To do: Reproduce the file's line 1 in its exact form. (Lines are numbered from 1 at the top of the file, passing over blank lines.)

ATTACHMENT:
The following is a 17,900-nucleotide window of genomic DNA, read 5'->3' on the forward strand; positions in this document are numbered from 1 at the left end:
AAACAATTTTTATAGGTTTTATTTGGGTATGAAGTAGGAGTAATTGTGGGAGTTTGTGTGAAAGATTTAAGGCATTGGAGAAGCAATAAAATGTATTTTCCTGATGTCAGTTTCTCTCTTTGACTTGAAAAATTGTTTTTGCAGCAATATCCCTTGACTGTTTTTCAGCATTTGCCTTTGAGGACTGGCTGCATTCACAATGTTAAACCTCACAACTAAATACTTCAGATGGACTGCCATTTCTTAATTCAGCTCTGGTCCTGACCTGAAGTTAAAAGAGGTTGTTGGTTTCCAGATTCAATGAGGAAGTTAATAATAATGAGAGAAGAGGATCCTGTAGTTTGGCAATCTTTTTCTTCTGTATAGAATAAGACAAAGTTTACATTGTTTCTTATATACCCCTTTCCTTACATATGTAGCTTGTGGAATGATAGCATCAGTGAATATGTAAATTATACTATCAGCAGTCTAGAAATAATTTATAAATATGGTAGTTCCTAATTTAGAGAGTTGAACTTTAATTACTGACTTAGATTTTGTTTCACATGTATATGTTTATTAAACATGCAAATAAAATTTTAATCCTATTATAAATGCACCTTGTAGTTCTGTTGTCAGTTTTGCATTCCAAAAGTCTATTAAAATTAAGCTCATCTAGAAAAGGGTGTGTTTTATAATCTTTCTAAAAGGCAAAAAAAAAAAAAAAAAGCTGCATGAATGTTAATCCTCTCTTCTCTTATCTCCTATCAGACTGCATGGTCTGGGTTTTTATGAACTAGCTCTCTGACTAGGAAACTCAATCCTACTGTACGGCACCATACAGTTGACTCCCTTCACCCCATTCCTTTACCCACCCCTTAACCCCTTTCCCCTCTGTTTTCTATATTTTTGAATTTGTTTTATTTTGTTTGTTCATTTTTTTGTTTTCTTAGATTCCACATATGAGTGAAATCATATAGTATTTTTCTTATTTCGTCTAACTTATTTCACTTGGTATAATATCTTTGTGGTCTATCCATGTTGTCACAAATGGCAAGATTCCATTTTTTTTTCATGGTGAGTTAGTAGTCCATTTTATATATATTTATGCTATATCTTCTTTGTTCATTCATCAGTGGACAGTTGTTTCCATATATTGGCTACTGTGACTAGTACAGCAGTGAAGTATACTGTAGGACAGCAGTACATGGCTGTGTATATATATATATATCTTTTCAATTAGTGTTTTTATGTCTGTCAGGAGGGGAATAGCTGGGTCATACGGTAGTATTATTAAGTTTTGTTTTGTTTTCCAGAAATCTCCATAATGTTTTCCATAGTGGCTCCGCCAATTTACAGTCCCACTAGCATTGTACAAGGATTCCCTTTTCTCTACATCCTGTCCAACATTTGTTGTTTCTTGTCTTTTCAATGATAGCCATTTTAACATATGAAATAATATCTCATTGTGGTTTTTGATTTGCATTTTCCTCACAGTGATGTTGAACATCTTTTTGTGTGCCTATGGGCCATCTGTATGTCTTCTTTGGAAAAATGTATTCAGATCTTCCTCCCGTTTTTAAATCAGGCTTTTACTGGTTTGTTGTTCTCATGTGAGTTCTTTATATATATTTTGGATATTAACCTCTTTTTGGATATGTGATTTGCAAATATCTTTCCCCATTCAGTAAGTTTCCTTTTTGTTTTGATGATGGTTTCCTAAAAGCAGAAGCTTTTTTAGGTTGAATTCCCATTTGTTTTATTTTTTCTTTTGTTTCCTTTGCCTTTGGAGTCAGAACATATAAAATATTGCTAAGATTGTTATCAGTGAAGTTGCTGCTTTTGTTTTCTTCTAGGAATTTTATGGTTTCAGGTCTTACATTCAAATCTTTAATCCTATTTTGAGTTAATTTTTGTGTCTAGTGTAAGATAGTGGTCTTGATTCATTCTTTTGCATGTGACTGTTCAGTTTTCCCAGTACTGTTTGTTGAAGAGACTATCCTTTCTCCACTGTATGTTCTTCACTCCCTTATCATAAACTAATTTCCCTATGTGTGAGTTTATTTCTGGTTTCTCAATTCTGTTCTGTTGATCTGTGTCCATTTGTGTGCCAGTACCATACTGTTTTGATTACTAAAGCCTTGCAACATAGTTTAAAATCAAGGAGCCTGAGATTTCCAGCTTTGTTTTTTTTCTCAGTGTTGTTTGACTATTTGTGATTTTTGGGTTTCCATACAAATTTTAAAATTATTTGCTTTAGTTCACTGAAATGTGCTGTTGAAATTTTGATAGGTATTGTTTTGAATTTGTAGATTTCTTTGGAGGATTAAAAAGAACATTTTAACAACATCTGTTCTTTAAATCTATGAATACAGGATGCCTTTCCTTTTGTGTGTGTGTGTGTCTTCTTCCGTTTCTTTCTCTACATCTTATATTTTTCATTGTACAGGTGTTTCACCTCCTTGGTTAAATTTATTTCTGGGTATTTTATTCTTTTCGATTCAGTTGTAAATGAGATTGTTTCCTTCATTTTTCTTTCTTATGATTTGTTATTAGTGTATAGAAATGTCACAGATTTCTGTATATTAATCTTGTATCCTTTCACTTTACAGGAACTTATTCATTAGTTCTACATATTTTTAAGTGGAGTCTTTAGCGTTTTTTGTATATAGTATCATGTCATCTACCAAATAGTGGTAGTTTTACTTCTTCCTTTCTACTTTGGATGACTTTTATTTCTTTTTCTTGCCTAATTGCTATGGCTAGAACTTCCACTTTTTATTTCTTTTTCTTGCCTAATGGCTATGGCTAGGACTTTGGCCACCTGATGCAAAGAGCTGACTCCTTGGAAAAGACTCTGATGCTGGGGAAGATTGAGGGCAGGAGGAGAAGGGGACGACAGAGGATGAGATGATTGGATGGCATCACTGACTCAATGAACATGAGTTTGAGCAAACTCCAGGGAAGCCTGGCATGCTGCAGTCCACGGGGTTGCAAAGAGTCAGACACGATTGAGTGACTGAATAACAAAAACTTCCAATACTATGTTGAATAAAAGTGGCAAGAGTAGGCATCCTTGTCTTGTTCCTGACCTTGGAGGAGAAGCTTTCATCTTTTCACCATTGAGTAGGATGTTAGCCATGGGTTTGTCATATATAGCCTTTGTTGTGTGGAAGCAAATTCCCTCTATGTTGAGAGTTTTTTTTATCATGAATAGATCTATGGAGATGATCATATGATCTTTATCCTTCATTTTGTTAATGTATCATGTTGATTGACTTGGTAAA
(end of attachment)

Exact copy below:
The following is a 17,900-nucleotide window of genomic DNA, read 5'->3' on the forward strand; positions in this document are numbered from 1 at the left end: